Whether you first heard of Stainless Games from Magic the Gathering: Duels of the Planeswalkers or their original (and literal) smash hit Carmageddon, this dev shop is responsible for some of the most addictive gaming experiences I’ve encountered. Hell, if it weren’t for them, I would have never developed a compulsive impulse to mow down pedestrians everywhere I drive. You know… for points.
Anyway, we were somehow able to get a few questions in front of Stainless’ CEO, Patrick Buckland. We wanted to learn about the past, present, and future of his company’s projects.
T3: First of all, thanks for taking the time to answer these questions. We understand you’re exceedingly busy, so it means a lot to all of us! Anyway, let’s get started… In the early 90s, Stainless turned the previously beloved pastime of “vehicular homicide” into a dirty word. How will Carmageddon Reincarnation tie into the original games, and what’s been changed for this modern release?
Patrick: In two key ways: ethos, and actual characters, vehicles and locations. In 2006, SCi hired us to analyse just what made Carmageddon the great game it was. This included us soul-searching a bit as to where Carma II had maybe less ‘spark’ than Carma I (although it was also better in a lot of ways). We are applying these lessons to Reincarnation, the number one being MAKE IT FUNNY! There are still not enough genuinely funny video games out there. Carmageddon will continue to carry the torch for humour in games.
Regarding content, we want to reinforce the great driver characters we introduced in Carma I and add a few new ones. Plus some of the levels will be re-imagined versions of the originals, but in glorious 2013-o-vision.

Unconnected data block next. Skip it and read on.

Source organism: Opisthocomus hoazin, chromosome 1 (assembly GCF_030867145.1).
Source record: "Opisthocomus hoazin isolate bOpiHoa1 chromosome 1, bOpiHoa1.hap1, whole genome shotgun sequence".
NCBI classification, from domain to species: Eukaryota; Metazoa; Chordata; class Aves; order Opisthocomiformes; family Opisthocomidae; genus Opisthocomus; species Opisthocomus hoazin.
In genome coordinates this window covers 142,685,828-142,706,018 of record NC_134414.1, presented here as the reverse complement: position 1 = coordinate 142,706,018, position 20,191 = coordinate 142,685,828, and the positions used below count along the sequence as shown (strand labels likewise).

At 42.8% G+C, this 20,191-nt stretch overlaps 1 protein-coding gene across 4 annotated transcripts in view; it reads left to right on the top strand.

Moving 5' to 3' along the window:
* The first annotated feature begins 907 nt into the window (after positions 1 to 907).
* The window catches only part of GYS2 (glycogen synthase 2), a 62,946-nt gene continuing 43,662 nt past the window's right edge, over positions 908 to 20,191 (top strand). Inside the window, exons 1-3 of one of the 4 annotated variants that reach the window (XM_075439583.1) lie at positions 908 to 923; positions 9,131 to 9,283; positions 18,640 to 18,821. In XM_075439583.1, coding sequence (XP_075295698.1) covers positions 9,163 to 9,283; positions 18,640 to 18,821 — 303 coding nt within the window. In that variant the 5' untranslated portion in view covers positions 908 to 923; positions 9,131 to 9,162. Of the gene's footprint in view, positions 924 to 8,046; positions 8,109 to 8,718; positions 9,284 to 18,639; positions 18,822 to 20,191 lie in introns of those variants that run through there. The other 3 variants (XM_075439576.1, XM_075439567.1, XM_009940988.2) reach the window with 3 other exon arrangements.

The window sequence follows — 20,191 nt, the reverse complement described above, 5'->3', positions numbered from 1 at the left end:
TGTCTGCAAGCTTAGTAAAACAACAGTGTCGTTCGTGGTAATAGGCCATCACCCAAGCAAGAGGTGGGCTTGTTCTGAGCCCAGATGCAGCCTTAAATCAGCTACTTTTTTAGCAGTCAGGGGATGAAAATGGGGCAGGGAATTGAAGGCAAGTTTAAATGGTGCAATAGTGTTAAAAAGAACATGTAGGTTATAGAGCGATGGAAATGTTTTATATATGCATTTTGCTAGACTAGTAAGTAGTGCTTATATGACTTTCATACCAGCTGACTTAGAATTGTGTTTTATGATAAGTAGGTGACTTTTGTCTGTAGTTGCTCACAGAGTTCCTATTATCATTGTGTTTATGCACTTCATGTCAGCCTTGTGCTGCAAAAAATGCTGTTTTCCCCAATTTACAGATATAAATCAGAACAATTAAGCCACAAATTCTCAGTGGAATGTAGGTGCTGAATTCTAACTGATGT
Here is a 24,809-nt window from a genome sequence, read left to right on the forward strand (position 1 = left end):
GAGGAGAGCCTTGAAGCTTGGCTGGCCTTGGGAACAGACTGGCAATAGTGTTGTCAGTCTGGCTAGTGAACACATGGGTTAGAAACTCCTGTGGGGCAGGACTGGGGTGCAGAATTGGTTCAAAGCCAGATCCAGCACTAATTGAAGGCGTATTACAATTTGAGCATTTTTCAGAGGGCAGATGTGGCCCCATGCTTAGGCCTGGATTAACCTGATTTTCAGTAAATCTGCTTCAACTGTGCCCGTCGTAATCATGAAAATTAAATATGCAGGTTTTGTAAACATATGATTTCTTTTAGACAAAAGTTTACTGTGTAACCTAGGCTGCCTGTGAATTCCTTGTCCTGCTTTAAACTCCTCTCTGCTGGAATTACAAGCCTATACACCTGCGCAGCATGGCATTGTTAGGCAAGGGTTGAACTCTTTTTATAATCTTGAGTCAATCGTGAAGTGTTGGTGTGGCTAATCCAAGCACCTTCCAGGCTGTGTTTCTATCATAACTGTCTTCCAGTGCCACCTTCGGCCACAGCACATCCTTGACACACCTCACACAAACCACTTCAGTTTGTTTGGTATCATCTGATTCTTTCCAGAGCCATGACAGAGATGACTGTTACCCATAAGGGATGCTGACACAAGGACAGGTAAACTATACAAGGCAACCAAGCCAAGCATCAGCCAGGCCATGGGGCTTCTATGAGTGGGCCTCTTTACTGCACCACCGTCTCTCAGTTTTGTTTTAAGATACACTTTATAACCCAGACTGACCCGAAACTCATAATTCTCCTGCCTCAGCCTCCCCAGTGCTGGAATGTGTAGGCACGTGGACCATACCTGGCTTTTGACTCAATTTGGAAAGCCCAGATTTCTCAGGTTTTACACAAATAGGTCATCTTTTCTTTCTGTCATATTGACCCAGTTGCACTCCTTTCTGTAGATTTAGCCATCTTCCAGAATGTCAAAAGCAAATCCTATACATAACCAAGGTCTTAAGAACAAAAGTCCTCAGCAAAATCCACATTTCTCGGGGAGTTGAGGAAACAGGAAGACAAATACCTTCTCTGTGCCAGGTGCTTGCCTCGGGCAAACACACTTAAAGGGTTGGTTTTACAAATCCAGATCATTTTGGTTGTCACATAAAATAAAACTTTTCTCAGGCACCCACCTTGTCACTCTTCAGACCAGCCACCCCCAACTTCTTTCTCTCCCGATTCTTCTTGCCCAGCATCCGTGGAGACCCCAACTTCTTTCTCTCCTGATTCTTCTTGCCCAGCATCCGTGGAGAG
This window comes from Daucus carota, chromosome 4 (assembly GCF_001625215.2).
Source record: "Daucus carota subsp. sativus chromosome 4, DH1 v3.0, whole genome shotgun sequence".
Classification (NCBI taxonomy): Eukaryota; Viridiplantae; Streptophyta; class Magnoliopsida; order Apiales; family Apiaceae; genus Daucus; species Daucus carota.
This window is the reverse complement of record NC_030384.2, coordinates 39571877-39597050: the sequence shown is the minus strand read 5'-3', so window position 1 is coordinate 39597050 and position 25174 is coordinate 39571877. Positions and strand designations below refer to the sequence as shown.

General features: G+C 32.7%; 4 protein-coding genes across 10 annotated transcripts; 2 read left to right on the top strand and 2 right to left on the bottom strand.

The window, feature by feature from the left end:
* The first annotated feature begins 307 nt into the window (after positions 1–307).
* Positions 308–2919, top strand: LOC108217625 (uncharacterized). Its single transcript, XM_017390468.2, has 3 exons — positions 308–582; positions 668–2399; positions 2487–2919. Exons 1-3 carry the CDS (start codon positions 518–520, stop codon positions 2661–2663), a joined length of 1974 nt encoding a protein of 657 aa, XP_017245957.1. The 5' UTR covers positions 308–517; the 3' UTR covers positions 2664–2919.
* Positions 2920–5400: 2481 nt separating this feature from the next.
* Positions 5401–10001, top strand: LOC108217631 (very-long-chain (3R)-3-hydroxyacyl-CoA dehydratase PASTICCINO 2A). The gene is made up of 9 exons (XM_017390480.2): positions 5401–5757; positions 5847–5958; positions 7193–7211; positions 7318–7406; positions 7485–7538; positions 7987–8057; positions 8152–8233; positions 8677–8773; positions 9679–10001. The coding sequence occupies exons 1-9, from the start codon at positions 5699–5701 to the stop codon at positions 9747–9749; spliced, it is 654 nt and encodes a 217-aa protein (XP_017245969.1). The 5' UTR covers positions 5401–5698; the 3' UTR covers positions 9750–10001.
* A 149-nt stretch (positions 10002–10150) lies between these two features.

T3: Although Carmageddon and Carpocalypse Now were pretty major titles, Stainless was relatively silent in the public domain between 1998 and 2006. Can you tell us a little bit about what the company was up to during that time, and what sparked the transition from bloodsport games to tabletop/arcade titles?
Patrick: We came to blows with SCi over royalties, which is why TDR 2000 was developed by somebody else – without us even being informed. It was a tough time, and the company only just survived. In 1999 we became part of the Scottish Vis group of companies for two years in order to avoid going under, during which time we worked on a triple-A driving game for EA Sports, which unfortunately got canned towards the end due to market overcrowding in that segment (I can’t say which segment). I personally worked on State of Emergency for Vis as Executive Director – I was sent in to turn the project around as it had disappeared up its own sporran. Then when we became independent again in 2001, we again struggled for a while as the climate for independents was awful. We then signed a big deal with Midway, but that also never saw the light of day (although not for performance reasons – they paid us and gave us a good reference). We also did some contract work that we can’t talk about as it was effectively “ghost writing” – basically, anything to keep going. Very very tough times, and at our nadir, we had only six members of staff.
With the advent of digital download (we had good contacts as Microsoft so we knew about XBLA before it was announced), we saw a ladder leading up out of the pit, so bet the company on it. And it worked. We’ve been leaders in the field ever since, and now have over 50 employees – our largest size yet, after 18 years of being in business.
T3: Our readers include many fervent fans of Magic the Gathering and DOTP in particular. For the most part, it appears Wizards of the Coast takes the lead in public PR for this series. What kind of working relationship do you have with WOTC? Do they dictate the majority of decisions (decklists, features, functionality), or are they granting you a license to make DOTP your own baby?